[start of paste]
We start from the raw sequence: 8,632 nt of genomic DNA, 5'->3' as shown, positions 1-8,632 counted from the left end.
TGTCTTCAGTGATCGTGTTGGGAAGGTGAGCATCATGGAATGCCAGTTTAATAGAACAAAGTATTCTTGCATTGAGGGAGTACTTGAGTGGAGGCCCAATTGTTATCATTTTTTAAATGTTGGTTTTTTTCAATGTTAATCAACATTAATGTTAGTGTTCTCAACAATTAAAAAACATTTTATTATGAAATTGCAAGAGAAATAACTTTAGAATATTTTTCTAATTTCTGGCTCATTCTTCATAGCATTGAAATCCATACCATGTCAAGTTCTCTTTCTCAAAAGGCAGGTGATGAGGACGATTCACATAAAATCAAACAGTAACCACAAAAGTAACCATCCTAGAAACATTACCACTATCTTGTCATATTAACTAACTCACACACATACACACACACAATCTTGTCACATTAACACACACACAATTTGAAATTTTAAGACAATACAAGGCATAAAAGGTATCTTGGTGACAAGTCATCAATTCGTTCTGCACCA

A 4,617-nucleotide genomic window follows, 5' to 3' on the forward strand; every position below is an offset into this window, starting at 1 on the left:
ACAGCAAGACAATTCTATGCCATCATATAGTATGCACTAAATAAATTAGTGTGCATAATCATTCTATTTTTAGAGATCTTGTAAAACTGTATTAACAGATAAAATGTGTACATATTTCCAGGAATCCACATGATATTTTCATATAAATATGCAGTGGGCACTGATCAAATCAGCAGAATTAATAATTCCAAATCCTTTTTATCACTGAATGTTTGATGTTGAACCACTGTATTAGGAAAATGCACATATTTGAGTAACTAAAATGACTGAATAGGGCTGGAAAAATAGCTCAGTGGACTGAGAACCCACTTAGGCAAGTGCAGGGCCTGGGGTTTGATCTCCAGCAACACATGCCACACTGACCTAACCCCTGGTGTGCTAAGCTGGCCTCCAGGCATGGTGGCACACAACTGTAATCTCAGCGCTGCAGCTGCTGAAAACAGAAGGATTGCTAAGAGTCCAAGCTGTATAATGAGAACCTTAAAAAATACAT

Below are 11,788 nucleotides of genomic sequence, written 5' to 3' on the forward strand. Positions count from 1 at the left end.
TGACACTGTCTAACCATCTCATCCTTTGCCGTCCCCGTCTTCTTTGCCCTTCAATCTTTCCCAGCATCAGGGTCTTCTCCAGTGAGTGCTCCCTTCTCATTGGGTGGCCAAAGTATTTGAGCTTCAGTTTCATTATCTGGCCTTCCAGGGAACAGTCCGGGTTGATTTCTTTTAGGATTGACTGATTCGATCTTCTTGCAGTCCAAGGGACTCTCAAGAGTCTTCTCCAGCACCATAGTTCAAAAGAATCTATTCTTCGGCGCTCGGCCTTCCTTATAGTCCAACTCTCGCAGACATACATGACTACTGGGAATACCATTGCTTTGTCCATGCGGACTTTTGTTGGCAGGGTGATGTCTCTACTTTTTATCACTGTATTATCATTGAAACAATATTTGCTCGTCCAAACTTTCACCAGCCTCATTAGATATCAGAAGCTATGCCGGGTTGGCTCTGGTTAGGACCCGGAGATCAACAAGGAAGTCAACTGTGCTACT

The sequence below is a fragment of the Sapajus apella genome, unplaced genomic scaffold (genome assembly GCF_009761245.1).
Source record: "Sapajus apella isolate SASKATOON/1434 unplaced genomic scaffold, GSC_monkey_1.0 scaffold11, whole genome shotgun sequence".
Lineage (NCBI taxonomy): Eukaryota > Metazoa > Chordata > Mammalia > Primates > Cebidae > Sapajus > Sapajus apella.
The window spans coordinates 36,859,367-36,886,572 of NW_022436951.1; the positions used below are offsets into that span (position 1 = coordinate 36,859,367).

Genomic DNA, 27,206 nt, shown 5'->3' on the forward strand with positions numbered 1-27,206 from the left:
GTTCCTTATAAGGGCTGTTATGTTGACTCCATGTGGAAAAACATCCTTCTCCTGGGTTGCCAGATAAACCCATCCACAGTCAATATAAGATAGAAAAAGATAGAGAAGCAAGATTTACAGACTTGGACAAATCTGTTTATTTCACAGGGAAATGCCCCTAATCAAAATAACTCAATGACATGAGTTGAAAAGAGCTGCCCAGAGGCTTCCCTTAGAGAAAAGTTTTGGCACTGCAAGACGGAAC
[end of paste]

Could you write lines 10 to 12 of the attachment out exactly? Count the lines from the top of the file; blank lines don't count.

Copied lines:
The window spans coordinates 36,859,367-36,886,572 of NW_022436951.1; the positions used below are offsets into that span (position 1 = coordinate 36,859,367).

Genomic DNA, 27,206 nt, shown 5'->3' on the forward strand with positions numbered 1-27,206 from the left:
GTTCCTTATAAGGGCTGTTATGTTGACTCCATGTGGAAAAACATCCTTCTCCTGGGTTGCCAGATAAACCCATCCACAGTCAATATAAGATAGAAAAAGATAGAGAAGCAAGATTTACAGACTTGGACAAATCTGTTTATTTCACAGGGAAATGCCCCTAATCAAAATAACTCAATGACATGAGTTGAAAAGAGCTGCCCAGAGGCTTCCCTTAGAGAAAAGTTTTGGCACTGCAAGACGGAAC